At-home revival for cream liqueurs

Sales of cream liqueurs have been booming over the last 12 months, with at-home consumers embracing the comfort food equivalent of the drinks world.

According to the IWSR 2020 Australia Report, cream liqueurs account for 38% volume share of total liqueurs and grew 34.7% in 2020. This growth was driven by consumers looking for versatile, authentic and comforting drinks that can be used to create cocktails at home and elevate, or even replace, desserts.

The category is a relatively new invention in the drinks world. It was created in 1973, during a 45-minute experiment by advertising gurus David Gluckman and Hugh Reade Seymour-Davies that resulted in Baileys Irish Cream.

The pair had been tasked by the International Distillers and Vintners (IDV) with creating a new Irish-centric alcoholic product with no brief. They decided to marry Ireland’s association with whiskey and high quality dairy. After mixing together a bottle of Jamesons Irish Whiskey, a tub of single cream and a few spoonfuls of Cadbury’s Powdered Drinking Chocolate, Baileys was born.

Australia was one of the first countries to fall in love with the liqueur.

“Whereas the wine and single malt buffs in the UK and Europe still held it at arm’s length, the Aussies had few pretensions and the local managing director, after a visit to the Baileys’ plant in Dublin, pronounced it in classic Australian fashion ‘a bloody good drop’,” notes David Gluckman in his book ‘That S*it Will Never Sell’.

“He promptly ordered a full container, the contents of which flew off the shelves as soon as it landed. He ordered two more. Baileys became so popular that liquor stores carried signs which said things like ‘It’ll be here in a week. Place your orders now.’”

Australia’s heady affair with cream liqueurs is on the rise again. And what was once a single-produce category has expanded as producers innovate to attract new consumers.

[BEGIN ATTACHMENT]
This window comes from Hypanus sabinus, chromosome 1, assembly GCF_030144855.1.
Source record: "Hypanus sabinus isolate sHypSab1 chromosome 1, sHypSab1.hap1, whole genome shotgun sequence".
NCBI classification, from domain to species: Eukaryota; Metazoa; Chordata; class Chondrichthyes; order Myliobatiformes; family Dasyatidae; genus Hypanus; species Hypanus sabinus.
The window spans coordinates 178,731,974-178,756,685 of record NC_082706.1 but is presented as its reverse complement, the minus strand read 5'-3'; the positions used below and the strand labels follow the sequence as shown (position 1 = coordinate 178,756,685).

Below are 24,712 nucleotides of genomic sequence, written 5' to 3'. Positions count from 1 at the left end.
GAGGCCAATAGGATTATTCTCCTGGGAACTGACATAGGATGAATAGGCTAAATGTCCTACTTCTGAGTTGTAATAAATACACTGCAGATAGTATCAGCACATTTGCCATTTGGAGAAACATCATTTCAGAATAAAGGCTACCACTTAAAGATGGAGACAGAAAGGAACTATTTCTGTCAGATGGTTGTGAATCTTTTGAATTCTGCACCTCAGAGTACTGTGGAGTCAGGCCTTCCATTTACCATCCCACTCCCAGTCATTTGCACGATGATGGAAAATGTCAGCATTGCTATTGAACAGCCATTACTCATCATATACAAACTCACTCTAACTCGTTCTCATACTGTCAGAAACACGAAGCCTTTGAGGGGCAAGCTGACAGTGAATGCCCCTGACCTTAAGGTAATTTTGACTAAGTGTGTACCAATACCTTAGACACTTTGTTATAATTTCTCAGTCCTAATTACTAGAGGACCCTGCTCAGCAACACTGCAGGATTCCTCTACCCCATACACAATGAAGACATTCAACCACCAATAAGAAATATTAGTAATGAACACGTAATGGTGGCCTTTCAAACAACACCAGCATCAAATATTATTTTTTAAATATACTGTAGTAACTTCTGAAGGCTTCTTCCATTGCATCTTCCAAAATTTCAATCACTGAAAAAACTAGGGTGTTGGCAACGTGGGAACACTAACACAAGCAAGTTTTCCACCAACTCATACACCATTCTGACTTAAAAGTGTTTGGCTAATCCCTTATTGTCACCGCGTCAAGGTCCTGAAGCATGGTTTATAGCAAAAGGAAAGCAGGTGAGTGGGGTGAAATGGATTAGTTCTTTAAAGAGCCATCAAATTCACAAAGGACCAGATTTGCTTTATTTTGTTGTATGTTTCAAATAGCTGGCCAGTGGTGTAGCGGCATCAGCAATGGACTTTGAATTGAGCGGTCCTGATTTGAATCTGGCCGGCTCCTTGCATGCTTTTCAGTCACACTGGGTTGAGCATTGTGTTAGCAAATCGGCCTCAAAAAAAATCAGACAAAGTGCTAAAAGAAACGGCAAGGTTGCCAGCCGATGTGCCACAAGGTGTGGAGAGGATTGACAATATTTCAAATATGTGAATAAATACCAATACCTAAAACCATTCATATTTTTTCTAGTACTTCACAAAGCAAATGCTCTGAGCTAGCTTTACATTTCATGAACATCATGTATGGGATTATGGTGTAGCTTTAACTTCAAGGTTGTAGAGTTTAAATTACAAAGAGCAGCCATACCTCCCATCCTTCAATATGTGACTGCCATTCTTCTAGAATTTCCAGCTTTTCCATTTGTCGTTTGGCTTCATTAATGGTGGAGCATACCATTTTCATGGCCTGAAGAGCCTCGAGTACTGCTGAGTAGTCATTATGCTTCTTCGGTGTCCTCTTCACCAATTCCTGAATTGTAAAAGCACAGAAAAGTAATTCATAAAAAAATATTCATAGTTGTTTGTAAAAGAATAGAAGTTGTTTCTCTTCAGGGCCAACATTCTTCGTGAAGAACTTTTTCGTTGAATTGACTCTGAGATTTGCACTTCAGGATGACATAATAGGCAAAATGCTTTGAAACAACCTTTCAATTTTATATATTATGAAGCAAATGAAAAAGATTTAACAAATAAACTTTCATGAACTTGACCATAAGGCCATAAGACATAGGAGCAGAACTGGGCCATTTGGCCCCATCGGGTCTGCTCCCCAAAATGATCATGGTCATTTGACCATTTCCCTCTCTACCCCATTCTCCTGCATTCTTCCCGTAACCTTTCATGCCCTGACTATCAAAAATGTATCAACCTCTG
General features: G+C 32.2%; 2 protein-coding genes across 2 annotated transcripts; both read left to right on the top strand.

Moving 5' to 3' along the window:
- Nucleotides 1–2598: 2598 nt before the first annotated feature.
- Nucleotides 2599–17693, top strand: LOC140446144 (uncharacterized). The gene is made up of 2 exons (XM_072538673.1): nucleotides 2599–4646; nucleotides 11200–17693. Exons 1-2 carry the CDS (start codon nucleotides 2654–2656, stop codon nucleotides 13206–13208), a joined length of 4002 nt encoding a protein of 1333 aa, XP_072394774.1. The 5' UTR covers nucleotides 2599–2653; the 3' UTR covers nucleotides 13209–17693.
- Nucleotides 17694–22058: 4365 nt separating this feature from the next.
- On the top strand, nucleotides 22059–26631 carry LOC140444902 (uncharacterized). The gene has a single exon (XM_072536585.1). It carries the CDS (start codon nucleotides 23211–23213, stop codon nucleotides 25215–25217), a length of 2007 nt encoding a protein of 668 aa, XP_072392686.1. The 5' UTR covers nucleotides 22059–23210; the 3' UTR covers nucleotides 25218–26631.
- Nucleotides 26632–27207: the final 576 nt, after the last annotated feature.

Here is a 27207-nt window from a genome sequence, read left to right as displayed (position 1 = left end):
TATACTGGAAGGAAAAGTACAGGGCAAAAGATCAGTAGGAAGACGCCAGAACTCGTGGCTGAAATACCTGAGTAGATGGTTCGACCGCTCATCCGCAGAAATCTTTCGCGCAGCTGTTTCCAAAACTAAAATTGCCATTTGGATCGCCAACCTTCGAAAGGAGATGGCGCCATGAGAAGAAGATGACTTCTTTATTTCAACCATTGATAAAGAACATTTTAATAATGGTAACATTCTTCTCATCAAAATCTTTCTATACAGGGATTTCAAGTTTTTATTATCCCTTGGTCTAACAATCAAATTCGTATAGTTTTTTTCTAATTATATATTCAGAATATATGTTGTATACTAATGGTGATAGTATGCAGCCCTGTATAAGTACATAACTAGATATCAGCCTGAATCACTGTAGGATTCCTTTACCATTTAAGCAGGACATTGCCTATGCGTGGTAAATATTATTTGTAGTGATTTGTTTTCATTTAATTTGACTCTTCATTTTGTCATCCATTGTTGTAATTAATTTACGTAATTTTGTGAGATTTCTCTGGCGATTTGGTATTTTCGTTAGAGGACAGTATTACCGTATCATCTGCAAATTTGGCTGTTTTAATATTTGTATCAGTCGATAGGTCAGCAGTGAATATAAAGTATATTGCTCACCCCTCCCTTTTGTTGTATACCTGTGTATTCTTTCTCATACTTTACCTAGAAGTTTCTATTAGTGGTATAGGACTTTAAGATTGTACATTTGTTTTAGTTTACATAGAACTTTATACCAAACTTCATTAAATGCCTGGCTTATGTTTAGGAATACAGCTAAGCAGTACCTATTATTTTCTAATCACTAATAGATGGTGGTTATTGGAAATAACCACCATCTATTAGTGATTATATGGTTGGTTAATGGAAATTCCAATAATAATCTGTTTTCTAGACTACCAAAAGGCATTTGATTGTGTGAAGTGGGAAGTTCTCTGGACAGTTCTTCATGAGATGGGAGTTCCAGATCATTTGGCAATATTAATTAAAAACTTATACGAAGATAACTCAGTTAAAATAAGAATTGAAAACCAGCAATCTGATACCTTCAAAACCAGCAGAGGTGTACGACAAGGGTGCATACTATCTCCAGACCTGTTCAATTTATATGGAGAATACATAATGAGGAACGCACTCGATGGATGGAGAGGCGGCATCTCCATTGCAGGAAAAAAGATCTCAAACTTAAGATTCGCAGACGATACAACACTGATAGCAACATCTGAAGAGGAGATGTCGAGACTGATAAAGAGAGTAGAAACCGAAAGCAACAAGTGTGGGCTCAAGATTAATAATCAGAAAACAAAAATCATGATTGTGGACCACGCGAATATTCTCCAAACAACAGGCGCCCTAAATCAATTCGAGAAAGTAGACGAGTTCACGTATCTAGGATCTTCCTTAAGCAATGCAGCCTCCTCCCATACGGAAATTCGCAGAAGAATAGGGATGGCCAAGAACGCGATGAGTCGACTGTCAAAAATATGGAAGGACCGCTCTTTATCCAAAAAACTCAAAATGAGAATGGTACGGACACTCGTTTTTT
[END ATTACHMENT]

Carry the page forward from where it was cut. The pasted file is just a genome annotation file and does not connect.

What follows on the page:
A South African creation called Amarula took out the award for World’s Best Cream Liqueur in 2020 at the World Liqueur Awards. The liqueur was born in Sub-Saharan Africa and contains the wild Marula fruit, which is gathered once sun-ripened, de-stoned, crushed and pulp fermented. It’s then aged in French oak barrels for at least two years and blended with cream. 

While relatively unknown in Australia until recently, Amarula sales grew by 22.9% in 2020.

“Globally, Amarula was first launched in 1989 and has been in the Australian market for over 10 years,” a brand spokesperson explained to Drinks Digest. “We have seen increased awareness and consumption of the product, primarily through social and influencer engagement, disrupting consumers on path-to-purchase such as in-store visibility, and driving trial through increased sampling. These are channels that we will continue to focus on to increase brand awareness and educate consumers about the products versatility through food and drinks recipes.”

“Amarula can be enjoyed as a post-dinner wind down treat with friends and family or as a key ingredient in cocktails like the espresso martini. Or try the Amarula Coco, which is a refreshing signature cocktail. The mixability of Amarula combined with coconut water over ice gives consumers a new way to enjoy Amarula that’s easy to make and easy to enjoy. Amarula also works as a key ingredient to many delicious deserts.”

Amarula Coco


  • 1 shot Amarula
  • 1 shot coconut water
  • 1/2 cup crushed ice


  1. In a cocktail shaker, mix Amarula with coconut water and shake on crushed ice.
  2. Pour the refreshing mix into a martini glass and serve chilled.
  3. Serve and enjoy.

To read a fascinating 6500 word extract from David Gluckman’s book, headlined “In 1973, I invented a ‘girly drink’ called Baileys”, click here

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Categories: Lifestyle